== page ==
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How Painful is a Root Canal?

What is a root canal treatment?

There is nothing worse than toothache, and nine times out of ten, it will be for a root canal, so what is the root canal? Your tooth contains enamel ( the hard coating on the outside of your tooth), Dentine ( a soft material that supports the enamel and makes up most of the tooth, Cementum (this material covers the root surface) and dental pulp (soft centre). The dental pulp, which consists of blood vessels, nerves and connective tissue. You have a toothache because bacteria has gotten into the pulp, causing an abscess. The procedure is to remove the pulp (soft centre), clean and disinfect the root canal. A temporary filling is placed over the pulp while the tooth settles down.



How do you know if you need Root Canal Therapy?

Several conditions would require you to have root canal therapy. Some of these are:

  • Cracked tooth
  • Genetics
  • Severe tooth pain when eating
  • A pimple on your gum
  • Swollen gums
  • Sensitivity to hot and cold
  • Darkened gum

Does a Root Canal Procedure take a long time?

Initially, there will be an examination and a consultation. Treatment of a root canal can succeed in a singular visit; however, there are times that two appointments may be necessary. Sometimes infections, calcifications and the anatomy of the tooth will require more than one appointment.

The actual time of the procedure is sixty to ninety minutes.

What are the factors that would impact the lifespan of a root canal?

A root canal should last you years if not a lifetime; however, please consider the following:

  • Timing of Treatment – Complications are more common in root canal therapy that is incomplete. When a tooth's condition worsens, more complications arise, including being unable to save the tooth.
  • Location of Tooth -Front teeth only has one root canal compared to the other teeth, two to three root canals. The front "biting" teeth, which require less stress and force to the tooth. Your back teeth are "grinders" and are more complicated to treat as they have a stronger bite force while eating.
  • Age of the Patient – As we age, our teeth become more brittle.

Can I eat after a Root Canal Therapy?

The area treated will be numb from an anesthetic, so it is wise not to eat on the procedure site until the numbness disseminates. This usually takes about four hours. Once you no longer have any numbness, you can eat. However, we recommend that you avoid chewing directly on the treated tooth for at least twenty-four hours. We want to promote the healing of the tooth. We suggest that until the tooth has healed, you eat soft foods. These can include soft cheeses, soups, eggs, tinned tuna and pasta. While you have a temporary filling, avoid sticky foods that could dislodge your filling.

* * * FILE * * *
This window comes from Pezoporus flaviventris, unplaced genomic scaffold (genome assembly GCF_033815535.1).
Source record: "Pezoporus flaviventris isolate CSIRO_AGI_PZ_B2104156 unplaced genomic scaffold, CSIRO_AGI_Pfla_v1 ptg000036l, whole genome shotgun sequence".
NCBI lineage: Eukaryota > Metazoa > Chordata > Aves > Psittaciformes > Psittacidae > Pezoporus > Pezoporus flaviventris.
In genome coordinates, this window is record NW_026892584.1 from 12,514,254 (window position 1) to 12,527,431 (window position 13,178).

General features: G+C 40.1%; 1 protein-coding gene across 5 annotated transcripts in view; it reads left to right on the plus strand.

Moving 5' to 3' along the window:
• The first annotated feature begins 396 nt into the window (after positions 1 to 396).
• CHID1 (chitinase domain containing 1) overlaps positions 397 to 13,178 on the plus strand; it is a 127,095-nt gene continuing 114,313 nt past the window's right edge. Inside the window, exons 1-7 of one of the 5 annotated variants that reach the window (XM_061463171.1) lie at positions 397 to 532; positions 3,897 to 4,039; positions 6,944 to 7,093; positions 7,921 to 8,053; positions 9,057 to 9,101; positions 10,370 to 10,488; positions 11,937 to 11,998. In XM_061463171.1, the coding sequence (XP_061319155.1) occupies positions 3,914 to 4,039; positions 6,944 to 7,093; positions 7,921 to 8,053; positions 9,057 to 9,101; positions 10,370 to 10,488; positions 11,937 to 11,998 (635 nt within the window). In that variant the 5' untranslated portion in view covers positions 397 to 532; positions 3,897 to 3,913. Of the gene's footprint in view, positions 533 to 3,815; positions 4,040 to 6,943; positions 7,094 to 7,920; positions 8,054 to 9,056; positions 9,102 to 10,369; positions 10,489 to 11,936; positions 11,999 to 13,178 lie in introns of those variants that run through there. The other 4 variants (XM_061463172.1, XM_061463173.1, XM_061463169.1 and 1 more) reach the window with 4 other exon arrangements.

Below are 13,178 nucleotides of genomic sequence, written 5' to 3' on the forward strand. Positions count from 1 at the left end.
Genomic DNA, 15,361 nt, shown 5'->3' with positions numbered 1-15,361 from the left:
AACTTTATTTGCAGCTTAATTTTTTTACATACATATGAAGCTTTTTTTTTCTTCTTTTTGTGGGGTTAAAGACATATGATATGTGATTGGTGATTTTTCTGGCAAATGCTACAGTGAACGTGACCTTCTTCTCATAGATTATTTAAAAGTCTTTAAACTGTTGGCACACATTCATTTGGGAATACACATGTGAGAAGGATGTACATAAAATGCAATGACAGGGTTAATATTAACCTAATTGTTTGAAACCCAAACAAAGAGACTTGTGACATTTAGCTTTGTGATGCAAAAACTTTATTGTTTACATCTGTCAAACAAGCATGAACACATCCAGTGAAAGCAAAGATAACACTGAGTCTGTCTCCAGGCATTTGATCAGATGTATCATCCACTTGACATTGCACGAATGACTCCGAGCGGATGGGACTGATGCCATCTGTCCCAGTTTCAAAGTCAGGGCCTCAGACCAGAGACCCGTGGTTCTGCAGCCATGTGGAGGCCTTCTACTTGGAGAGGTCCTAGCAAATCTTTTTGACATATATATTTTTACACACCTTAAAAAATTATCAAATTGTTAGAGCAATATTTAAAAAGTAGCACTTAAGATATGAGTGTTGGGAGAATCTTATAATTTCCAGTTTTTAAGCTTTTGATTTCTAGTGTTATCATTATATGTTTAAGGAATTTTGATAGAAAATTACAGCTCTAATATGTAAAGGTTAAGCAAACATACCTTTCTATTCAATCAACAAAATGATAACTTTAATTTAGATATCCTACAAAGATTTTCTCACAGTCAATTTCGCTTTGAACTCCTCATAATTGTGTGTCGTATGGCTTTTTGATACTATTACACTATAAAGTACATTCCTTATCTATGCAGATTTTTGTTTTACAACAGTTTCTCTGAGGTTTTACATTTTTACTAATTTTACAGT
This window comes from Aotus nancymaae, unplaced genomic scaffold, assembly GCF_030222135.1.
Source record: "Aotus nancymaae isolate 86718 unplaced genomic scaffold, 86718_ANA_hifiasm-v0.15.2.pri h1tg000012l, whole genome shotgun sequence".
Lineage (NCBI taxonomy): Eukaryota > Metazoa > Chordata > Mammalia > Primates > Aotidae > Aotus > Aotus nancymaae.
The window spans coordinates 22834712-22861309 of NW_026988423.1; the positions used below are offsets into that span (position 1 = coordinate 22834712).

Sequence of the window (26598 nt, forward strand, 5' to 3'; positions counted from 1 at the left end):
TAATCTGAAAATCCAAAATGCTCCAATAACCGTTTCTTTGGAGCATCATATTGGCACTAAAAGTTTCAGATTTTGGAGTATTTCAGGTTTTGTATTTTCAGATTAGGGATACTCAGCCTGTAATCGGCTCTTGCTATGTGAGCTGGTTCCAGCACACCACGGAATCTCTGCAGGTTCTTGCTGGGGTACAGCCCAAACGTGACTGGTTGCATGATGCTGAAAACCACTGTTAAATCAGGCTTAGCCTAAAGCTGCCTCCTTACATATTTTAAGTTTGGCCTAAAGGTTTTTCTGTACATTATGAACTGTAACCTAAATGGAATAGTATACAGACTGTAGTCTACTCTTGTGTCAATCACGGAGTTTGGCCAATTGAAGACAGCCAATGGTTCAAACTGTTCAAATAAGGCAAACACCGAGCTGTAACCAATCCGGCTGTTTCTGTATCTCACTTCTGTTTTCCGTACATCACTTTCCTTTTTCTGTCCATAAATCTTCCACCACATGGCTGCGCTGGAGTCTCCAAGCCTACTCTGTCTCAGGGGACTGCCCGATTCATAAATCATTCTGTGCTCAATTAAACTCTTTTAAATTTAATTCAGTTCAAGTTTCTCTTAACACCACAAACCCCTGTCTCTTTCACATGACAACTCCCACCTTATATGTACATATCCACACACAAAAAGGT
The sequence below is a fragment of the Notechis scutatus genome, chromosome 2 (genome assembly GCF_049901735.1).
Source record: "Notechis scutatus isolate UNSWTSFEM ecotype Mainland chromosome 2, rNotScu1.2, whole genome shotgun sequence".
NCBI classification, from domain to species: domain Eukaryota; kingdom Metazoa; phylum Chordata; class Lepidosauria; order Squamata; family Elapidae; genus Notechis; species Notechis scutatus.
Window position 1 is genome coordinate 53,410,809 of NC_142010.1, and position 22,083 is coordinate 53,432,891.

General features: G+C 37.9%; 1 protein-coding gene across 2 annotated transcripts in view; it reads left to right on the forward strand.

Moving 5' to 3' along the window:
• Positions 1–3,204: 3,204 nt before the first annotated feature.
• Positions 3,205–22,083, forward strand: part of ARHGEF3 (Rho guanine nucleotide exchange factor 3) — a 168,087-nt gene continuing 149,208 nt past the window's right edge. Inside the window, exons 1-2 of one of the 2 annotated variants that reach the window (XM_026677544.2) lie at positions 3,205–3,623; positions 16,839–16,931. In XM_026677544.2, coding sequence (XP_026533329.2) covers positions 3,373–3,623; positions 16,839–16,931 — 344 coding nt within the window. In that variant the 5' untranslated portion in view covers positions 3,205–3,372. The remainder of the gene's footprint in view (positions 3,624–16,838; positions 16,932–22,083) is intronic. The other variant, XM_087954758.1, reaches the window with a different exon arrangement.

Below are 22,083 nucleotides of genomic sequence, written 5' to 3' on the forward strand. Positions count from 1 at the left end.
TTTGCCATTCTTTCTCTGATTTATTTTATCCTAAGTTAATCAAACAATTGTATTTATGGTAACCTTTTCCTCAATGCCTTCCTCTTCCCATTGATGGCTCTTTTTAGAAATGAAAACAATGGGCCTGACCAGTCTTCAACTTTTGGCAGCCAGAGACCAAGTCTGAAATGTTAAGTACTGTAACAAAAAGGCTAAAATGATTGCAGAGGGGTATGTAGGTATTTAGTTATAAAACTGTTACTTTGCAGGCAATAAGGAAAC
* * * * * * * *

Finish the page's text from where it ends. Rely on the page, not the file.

Are there Alternatives to a Root Canal Procedure?


Alternative therapies should be the first call when you are considering have a major dental procedure.

Some of these are:

  • Removal of the tooth - the most popular alternative. Particularly when considering replacing it with a bridge or dental implant, or dentures.
  • Natural remedies -these have been around for as long as we can remember. Diet can have a significant impact on our teeth by eating a high protein diet and eliminating sugars. 
  • Wash the root cavity with ozone gas. A study by Interventional Neuroradiology states that ozone gas penetrates the tubules of the tooth beyond the drilled area, killing bacteria and enabling the dentist to save more of the tooth. Further study is required, however, about the possibilities of the bacteria returning to the tooth.  
  • Like ozone gas, calcium hydroxide deters bacterial growth, and as this product is an alkaline substance, it will dissolve remaining dead tissue and prevent bacteria. Procedures involve removal with a file or a needle.

Is there anything else I need to know after having the procedure?

The area will be sensitive, and you may have some pain in the injection site. The recommendation is that you can take over the counter pain relievers. Continue to brush your teeth but refrain from flossing. Gargling with salty water is also recommended to reduce inflammation.

You may also be prescribed antibiotics, and we recommend you finish the course.



Call us if you are concerned, or if you have an allergic reaction such as itching or a rash, severe pain or fever or if the swelling worsens.
Please book an appointment or call us on (07) 3359 1029.

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